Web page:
- Angry Sidekick goes “Yeah, you SHOULD do something about it! You suck, Cap!”
- Racist Government Figure goes “No, you SHOULDN’T do something about it! You suck, and I think only white men can be Captain America!” (Note: That is a real opinion held by FOX News)
- Something happens that makes the situation worse. Cap considers maybe possibly potentially doing something about it.
- Find a new social issue and go back to step 1.
Captain America: Sam Wilson, from what I’ve observed, represents the main problems of giving agendas too much weight in a story.
Firstly, these agendas are given SO MUCH attention that the story is left pretty bare. Or rather, there IS a story, but it’s buried by a lot of politicising and angst. You are no longer making a story and fitting themes in it; you are selling a theme and picking a story to deliver it as an afterthought.
And because of that, a number of characters are no longer characters, but mouthpieces for opinions. Supporting Sidekicks and Conservative Assholes represent the worst of this because they have no other depth or diversity to their motives and contribute nothing except to remind Sam and the audience about their stance loudly. Compare this to Black Panther, or even Civil War, which have the most vital part of diverse characterisation: Making sure everyone has a convincing argument and depth.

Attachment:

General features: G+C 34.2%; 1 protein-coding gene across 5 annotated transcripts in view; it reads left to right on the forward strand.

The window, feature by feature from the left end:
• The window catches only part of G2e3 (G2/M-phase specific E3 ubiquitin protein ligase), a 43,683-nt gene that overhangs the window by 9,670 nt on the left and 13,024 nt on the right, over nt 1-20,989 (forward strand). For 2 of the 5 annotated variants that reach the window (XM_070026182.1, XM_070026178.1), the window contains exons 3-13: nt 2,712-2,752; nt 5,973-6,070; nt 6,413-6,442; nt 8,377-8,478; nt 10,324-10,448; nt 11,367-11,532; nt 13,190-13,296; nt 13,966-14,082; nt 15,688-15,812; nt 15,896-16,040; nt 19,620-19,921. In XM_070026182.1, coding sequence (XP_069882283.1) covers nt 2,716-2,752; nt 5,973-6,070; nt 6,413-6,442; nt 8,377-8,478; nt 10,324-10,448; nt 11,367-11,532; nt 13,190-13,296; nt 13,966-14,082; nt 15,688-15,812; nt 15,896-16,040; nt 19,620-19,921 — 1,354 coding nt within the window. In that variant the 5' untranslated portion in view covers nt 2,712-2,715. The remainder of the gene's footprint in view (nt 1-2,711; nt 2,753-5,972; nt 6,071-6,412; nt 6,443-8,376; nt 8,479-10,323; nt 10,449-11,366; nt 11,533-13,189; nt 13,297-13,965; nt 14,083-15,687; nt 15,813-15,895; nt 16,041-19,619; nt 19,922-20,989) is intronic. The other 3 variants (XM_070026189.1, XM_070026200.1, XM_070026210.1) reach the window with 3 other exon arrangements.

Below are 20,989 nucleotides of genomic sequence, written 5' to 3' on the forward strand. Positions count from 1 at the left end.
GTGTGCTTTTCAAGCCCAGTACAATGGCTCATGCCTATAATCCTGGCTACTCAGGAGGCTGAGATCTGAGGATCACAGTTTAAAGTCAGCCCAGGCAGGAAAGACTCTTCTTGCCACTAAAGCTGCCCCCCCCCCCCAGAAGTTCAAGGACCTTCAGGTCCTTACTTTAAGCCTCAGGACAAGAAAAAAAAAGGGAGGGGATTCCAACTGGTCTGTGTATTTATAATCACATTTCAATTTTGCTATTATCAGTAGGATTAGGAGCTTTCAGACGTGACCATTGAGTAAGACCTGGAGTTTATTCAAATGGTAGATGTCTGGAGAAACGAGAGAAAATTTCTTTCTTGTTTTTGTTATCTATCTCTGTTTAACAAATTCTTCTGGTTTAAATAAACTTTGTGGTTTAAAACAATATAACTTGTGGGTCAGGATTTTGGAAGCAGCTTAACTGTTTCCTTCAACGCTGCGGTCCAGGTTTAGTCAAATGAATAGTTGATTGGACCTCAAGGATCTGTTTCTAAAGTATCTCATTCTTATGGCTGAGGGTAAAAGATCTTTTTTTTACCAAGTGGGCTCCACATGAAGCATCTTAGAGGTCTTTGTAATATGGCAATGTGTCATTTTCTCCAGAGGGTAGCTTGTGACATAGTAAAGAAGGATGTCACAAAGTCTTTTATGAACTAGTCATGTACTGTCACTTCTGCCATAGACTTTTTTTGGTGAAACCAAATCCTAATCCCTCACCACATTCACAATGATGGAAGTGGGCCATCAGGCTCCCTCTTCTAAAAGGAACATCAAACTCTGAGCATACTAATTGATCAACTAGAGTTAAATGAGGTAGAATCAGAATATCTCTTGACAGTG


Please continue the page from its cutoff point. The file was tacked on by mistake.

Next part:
Secondly, because the themes themselves are centered in reality, they can’t be tackled neatly or conclusively. Now, I must admit, I actually really respect the writing for Cap Sam himself: He’s a man of principles and wishes he could do more, struggling with being a symbol of unity, and coping with the temperance and patience he’s learned. However, the main problem is this: He can’t do anything about it.
Every issue he tackles is pretty much given a half-victory or a shrug because a conclusive victory would lead to massive political upheaval, which is why corrupt businesses are still standing and racist opponents are left to their own devices. And that’s made even MORE pressing because these issues are representative of REAL ones. A real sweeping victory would be like if you were running for president and published your memoirs of your victory only to lose.